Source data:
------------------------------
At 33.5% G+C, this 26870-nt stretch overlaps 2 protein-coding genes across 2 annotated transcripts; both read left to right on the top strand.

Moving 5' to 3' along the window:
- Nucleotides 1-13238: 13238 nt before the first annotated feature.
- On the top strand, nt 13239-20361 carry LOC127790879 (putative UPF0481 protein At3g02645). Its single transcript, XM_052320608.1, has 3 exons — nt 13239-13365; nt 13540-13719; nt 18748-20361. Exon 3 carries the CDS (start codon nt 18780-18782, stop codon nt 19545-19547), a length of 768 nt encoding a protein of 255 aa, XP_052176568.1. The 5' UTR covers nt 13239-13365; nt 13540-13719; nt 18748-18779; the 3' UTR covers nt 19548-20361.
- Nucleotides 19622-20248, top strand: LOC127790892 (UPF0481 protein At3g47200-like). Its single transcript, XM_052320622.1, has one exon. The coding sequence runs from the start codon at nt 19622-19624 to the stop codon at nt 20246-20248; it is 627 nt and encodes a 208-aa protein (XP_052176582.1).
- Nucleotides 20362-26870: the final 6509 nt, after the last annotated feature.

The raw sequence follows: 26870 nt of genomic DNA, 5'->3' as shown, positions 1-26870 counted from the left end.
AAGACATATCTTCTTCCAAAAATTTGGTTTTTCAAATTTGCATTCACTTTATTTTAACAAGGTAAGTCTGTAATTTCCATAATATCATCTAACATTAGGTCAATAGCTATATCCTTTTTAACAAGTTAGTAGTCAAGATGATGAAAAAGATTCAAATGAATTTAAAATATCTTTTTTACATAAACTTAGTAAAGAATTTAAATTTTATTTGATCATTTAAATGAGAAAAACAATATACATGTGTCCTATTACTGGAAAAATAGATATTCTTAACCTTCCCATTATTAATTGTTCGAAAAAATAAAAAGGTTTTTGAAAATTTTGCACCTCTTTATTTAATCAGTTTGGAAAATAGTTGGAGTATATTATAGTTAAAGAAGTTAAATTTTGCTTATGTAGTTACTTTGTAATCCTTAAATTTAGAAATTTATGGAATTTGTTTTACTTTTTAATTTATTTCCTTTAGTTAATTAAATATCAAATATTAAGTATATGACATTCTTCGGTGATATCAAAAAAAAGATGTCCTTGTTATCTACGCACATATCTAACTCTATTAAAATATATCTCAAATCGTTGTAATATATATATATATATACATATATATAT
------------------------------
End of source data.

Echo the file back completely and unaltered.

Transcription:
At 33.5% G+C, this 26870-nt stretch overlaps 2 protein-coding genes across 2 annotated transcripts; both read left to right on the top strand.

Moving 5' to 3' along the window:
- Nucleotides 1-13238: 13238 nt before the first annotated feature.
- On the top strand, nt 13239-20361 carry LOC127790879 (putative UPF0481 protein At3g02645). Its single transcript, XM_052320608.1, has 3 exons — nt 13239-13365; nt 13540-13719; nt 18748-20361. Exon 3 carries the CDS (start codon nt 18780-18782, stop codon nt 19545-19547), a length of 768 nt encoding a protein of 255 aa, XP_052176568.1. The 5' UTR covers nt 13239-13365; nt 13540-13719; nt 18748-18779; the 3' UTR covers nt 19548-20361.
- Nucleotides 19622-20248, top strand: LOC127790892 (UPF0481 protein At3g47200-like). Its single transcript, XM_052320622.1, has one exon. The coding sequence runs from the start codon at nt 19622-19624 to the stop codon at nt 20246-20248; it is 627 nt and encodes a 208-aa protein (XP_052176582.1).
- Nucleotides 20362-26870: the final 6509 nt, after the last annotated feature.

The raw sequence follows: 26870 nt of genomic DNA, 5'->3' as shown, positions 1-26870 counted from the left end.
AAGACATATCTTCTTCCAAAAATTTGGTTTTTCAAATTTGCATTCACTTTATTTTAACAAGGTAAGTCTGTAATTTCCATAATATCATCTAACATTAGGTCAATAGCTATATCCTTTTTAACAAGTTAGTAGTCAAGATGATGAAAAAGATTCAAATGAATTTAAAATATCTTTTTTACATAAACTTAGTAAAGAATTTAAATTTTATTTGATCATTTAAATGAGAAAAACAATATACATGTGTCCTATTACTGGAAAAATAGATATTCTTAACCTTCCCATTATTAATTGTTCGAAAAAATAAAAAGGTTTTTGAAAATTTTGCACCTCTTTATTTAATCAGTTTGGAAAATAGTTGGAGTATATTATAGTTAAAGAAGTTAAATTTTGCTTATGTAGTTACTTTGTAATCCTTAAATTTAGAAATTTATGGAATTTGTTTTACTTTTTAATTTATTTCCTTTAGTTAATTAAATATCAAATATTAAGTATATGACATTCTTCGGTGATATCAAAAAAAAGATGTCCTTGTTATCTACGCACATATCTAACTCTATTAAAATATATCTCAAATCGTTGTAATATATATATATATATACATATATATAT